By Chris Bertram
MANCHESTER (Reuters) - World soccer's governing body FIFA was under fire on Monday for winding up its anti-racism task force with former presidential candidate Prince Ali Bin Al Hussein of Jordan describing the move as worrying and shameful.
FIFA secretary general Fatma Samoura confirmed the decision when she spoke to the Soccerex conference in Manchester, saying the task force had a "very specific mandate".
"We will turn its work into a strong program of zero tolerance policy toward discrimination of any kind, including violation of human rights," she said. "We can live with perception (created by disbanding the task force) but we are taking very firm action."
However, Prince Ali, a former FIFA executive committee member who has twice run for the presidency, said that "the notion that the current FIFA leadership believes that the task force’s recommendations have been implemented is shameful."
He added that the announcement was "incredibly worrying".
"Never has the need to combat racism and racial discrimination been more evident than it is in the world we live in today," Prince Ali said in a statement.
"It is not something that any governing body with any semblance of responsibility can down play or deny.
"The reality, as with many programs within FIFA, is that the task force was never given real support since its conception and its role was more about FIFA's image than actually tackling the issues."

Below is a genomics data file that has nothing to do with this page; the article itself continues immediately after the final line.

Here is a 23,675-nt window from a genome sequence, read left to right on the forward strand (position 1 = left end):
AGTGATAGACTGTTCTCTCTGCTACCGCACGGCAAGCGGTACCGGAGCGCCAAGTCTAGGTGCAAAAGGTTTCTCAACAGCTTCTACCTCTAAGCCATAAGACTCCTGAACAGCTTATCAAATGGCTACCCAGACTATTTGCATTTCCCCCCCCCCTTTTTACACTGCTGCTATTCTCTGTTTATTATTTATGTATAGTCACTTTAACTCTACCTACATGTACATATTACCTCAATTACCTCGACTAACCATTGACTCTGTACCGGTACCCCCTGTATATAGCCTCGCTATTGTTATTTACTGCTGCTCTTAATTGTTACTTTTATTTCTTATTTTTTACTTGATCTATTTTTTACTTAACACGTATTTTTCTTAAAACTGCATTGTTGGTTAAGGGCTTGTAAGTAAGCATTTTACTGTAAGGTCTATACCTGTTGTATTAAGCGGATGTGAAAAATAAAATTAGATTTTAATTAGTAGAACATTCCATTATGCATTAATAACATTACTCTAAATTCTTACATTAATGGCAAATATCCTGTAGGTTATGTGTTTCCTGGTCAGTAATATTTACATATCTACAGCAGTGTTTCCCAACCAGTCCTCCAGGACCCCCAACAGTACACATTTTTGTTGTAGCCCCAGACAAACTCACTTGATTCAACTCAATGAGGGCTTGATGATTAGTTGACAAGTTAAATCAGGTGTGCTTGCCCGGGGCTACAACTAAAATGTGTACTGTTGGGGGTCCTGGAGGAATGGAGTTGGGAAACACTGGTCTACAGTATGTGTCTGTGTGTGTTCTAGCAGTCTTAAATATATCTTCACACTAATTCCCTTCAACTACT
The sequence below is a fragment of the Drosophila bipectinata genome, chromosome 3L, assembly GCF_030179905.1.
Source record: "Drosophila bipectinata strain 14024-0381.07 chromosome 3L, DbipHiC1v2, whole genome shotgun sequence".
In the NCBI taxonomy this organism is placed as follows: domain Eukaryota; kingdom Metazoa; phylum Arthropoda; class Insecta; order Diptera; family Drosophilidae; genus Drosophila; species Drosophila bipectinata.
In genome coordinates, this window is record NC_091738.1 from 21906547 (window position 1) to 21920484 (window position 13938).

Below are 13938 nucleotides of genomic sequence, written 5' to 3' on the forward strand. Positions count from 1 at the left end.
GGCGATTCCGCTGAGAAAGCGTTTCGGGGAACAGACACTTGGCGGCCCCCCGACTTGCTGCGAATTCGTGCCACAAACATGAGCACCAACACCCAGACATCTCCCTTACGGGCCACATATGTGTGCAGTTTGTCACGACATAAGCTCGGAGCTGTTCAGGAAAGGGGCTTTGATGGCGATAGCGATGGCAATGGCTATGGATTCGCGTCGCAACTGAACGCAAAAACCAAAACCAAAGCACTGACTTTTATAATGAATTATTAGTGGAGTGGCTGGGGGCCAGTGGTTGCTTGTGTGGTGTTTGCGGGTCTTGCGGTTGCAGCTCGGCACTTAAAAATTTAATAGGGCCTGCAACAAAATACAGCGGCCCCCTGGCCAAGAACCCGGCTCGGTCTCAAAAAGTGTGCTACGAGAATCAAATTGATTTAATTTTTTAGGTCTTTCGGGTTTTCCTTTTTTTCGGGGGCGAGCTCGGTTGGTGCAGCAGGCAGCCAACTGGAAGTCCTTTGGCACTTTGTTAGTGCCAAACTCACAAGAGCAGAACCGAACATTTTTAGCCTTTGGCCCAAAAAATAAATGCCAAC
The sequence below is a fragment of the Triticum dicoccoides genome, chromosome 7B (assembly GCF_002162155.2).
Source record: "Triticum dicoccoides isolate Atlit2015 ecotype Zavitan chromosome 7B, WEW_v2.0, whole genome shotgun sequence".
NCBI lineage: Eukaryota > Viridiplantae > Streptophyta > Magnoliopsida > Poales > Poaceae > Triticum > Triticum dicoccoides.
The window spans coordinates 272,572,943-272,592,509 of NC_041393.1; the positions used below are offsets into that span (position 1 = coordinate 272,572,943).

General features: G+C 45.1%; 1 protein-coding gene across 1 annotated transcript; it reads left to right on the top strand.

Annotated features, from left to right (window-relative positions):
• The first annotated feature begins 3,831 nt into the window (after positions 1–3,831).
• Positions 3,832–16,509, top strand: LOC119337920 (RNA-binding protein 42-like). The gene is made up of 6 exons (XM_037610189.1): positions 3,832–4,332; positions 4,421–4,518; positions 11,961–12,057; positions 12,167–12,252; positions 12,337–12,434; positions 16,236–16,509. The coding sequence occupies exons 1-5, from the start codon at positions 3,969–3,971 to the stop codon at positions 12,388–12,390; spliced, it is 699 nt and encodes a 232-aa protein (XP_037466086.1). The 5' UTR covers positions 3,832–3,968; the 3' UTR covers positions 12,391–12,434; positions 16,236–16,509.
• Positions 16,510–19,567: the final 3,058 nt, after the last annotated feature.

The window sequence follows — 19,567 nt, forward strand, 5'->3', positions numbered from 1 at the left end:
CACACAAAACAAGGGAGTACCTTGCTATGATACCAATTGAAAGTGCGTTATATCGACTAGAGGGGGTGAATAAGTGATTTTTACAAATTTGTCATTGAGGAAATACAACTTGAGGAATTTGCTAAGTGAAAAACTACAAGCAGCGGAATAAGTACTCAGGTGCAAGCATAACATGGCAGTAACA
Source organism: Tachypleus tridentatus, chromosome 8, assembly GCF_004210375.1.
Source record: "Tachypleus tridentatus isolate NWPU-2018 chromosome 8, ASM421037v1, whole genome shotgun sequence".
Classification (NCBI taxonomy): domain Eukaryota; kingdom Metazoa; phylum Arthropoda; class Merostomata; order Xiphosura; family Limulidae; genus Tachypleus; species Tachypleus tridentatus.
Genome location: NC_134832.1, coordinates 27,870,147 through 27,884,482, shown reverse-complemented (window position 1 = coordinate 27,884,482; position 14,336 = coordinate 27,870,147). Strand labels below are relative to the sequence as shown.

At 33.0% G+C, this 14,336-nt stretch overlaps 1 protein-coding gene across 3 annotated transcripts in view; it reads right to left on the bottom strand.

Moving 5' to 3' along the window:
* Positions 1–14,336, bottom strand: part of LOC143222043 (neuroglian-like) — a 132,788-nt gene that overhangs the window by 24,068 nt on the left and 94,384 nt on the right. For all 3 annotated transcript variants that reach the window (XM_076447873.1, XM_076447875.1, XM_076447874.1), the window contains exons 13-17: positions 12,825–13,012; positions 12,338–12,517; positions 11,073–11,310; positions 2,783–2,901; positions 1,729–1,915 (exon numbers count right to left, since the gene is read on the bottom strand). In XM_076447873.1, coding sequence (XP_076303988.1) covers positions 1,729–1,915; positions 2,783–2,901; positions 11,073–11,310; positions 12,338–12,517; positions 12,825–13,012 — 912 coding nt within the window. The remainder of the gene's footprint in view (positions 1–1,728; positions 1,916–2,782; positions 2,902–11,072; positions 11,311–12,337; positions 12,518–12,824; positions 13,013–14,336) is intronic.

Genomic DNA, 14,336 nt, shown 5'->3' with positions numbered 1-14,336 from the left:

The decision emerged on Friday when Osasu Obayiuwana, a Nigerian broadcaster and lawyer who was a member of the panel, published on Twitter a letter he received from FIFA announcing the end of the task force.
It said the task force had achieved the goals which were set out for it when it was created under the leadership of disgraced former FIFA president Sepp Blatter in 2013.
The task force's original chairman, Jeffrey Webb, was among high-ranking soccer officials arrested in Zurich in May last year.
Webb has since pleaded guilty in the United States to offences linked to racketeering, fraud and money-laundering.
He was one of 42 soccer officials and entities indicted last year, plunging FIFA into its worst ever crisis.
Webb was replaced as head of the task force by Constant Omary, a FIFA Council member from the Democratic Republic of Congo.
Britain's Kick It Out anti-racism group said it was perplexed by FIFA's decision, especially as the move came less than two years before the World Cup in Russia, a country it said was "notorious for racism and abusive activities toward minorities".
It said football should seek to lead the way in combating violence, prejudice and hate and that organizations fighting racism would be "deeply disheartened to hear news of the disbandment, as they look to FIFA for leadership."
(Writing by Brian Homewood in Zurich, editing by Pritha Sarkar and Ed Osmond)